On wireless transmission debugging, an image was displayed on the screen after the following parts were properly connected and powered: flight control chip, OSD, camera, transmitter and receiver. Then, the transmitter and receiver were set to the same channel.

On compass debugging, the offset of the compass, X: -97, Y:5, Z:0, was obtained by connecting the compass to the flight control chip and the control station, after several rotations. Then, the front of the compass was set to the local north.

6.2 Comprehensive debugging

After all function modules had been correctly connected, the detection system was powered on, the remote controller was initialized, and the wireless transmission receiver was turned on. Soon, the red and blue lights on the flight control board flickered alternatively. When the blue light became stable and the red light flashed, it means the GPS had connected to the satellites and the number of satellites was displayed in the control station or the screen. If there is no image or parameter on the screen, efforts should be made to ensure the receiver and transmitter are in the same channel, and check if the input/output video signals are connected correctly to the signal integration module OSD.

The aircraft was debugged once more. With the hand controller in manual mode, the electronic governor was unlocked by pushing the throttle down the right side for about 3s, and releasing it when the lights on the flight control board stopped flashing (an indicator of successful unlocking and the readiness of the aircraft). If unlocking fails, efforts should be made to check if the throttle stroke of the remote controller is too small or the compass is not accurate enough.

If so, the throttle needs to be reset and the compass requires readjustment. After that, the throttle was pushed, turning on the motor, and controlled so that the aircraft was about to leave the ground. Next, the remote direction stick on the left was turned to check if the remote direction channel is normal. If the arm feels a force from the right, the stick should be pushed forward to see if a force will come from the back. If so, the aircraft operates in a normal procedure and can be used for trial flight. Otherwise, the system should be modified and further debugged.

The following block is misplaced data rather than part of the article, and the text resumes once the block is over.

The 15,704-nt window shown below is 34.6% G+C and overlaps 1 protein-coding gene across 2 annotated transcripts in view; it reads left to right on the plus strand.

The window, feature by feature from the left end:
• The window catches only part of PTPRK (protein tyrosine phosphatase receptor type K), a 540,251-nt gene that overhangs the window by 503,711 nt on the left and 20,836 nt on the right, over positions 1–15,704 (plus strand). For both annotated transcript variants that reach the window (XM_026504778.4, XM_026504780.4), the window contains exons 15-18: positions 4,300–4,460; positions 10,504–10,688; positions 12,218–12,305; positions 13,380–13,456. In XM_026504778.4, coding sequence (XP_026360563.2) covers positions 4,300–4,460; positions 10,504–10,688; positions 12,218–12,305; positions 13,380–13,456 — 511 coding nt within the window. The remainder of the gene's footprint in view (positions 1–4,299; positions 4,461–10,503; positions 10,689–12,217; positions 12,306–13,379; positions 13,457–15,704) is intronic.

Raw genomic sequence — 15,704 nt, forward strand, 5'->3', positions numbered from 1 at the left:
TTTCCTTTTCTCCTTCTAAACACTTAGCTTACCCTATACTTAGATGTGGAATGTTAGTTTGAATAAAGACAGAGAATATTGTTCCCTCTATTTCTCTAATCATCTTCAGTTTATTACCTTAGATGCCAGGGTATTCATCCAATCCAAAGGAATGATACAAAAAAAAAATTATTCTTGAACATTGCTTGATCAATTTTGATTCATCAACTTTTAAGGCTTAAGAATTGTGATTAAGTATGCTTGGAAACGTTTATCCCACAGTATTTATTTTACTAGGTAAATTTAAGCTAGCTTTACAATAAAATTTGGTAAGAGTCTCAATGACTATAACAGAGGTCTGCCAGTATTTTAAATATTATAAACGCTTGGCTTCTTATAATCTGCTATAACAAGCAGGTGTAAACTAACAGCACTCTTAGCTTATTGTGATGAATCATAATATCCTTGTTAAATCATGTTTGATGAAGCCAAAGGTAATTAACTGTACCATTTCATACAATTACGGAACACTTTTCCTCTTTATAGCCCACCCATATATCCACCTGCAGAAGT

7. Conclusions

This paper designs a fire detection system based on four-rotor aircraft. The system design covers both software and hardware, and the parameters of each channel were determined by PID control model and trial and error. The proposed system was debugged module by module simulation. Then, the crucial values of temperature in fire and smoke concentration in secondary disaster were determined through simulation.  Compared with the actual data, the system was proved as capable of monitoring the fire scene in real time, and warning the occurrence of secondary disasters.


This paper is supported by Shaanxi Science and Technology Department project (2018GY-145), App Application and Big Data of Intelligent Government Service, General Project (Industrial Field).